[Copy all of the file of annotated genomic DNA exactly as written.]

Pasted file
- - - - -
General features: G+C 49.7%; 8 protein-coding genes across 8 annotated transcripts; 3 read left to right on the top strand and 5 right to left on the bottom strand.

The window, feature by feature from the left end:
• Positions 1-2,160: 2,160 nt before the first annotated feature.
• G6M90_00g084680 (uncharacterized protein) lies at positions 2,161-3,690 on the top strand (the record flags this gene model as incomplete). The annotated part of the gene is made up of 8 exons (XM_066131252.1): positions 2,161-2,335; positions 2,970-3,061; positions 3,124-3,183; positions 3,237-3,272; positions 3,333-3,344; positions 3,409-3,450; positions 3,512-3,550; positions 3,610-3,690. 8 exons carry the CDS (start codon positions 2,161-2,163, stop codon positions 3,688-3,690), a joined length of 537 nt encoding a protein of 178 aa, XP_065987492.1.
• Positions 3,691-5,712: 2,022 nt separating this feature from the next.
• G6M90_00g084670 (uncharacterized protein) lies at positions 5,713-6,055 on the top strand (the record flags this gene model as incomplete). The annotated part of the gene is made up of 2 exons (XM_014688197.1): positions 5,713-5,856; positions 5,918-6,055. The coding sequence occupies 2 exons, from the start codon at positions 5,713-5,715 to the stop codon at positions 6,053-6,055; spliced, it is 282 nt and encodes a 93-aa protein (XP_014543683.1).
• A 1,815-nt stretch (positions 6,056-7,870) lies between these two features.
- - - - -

General features: G+C 49.7%; 8 protein-coding genes across 8 annotated transcripts; 3 read left to right on the top strand and 5 right to left on the bottom strand.

The window, feature by feature from the left end:
• Positions 1-2,160: 2,160 nt before the first annotated feature.
• G6M90_00g084680 (uncharacterized protein) lies at positions 2,161-3,690 on the top strand (the record flags this gene model as incomplete). The annotated part of the gene is made up of 8 exons (XM_066131252.1): positions 2,161-2,335; positions 2,970-3,061; positions 3,124-3,183; positions 3,237-3,272; positions 3,333-3,344; positions 3,409-3,450; positions 3,512-3,550; positions 3,610-3,690. 8 exons carry the CDS (start codon positions 2,161-2,163, stop codon positions 3,688-3,690), a joined length of 537 nt encoding a protein of 178 aa, XP_065987492.1.
• Positions 3,691-5,712: 2,022 nt separating this feature from the next.
• G6M90_00g084670 (uncharacterized protein) lies at positions 5,713-6,055 on the top strand (the record flags this gene model as incomplete). The annotated part of the gene is made up of 2 exons (XM_014688197.1): positions 5,713-5,856; positions 5,918-6,055. The coding sequence occupies 2 exons, from the start codon at positions 5,713-5,715 to the stop codon at positions 6,053-6,055; spliced, it is 282 nt and encodes a 93-aa protein (XP_014543683.1).
• A 1,815-nt stretch (positions 6,056-7,870) lies between these two features.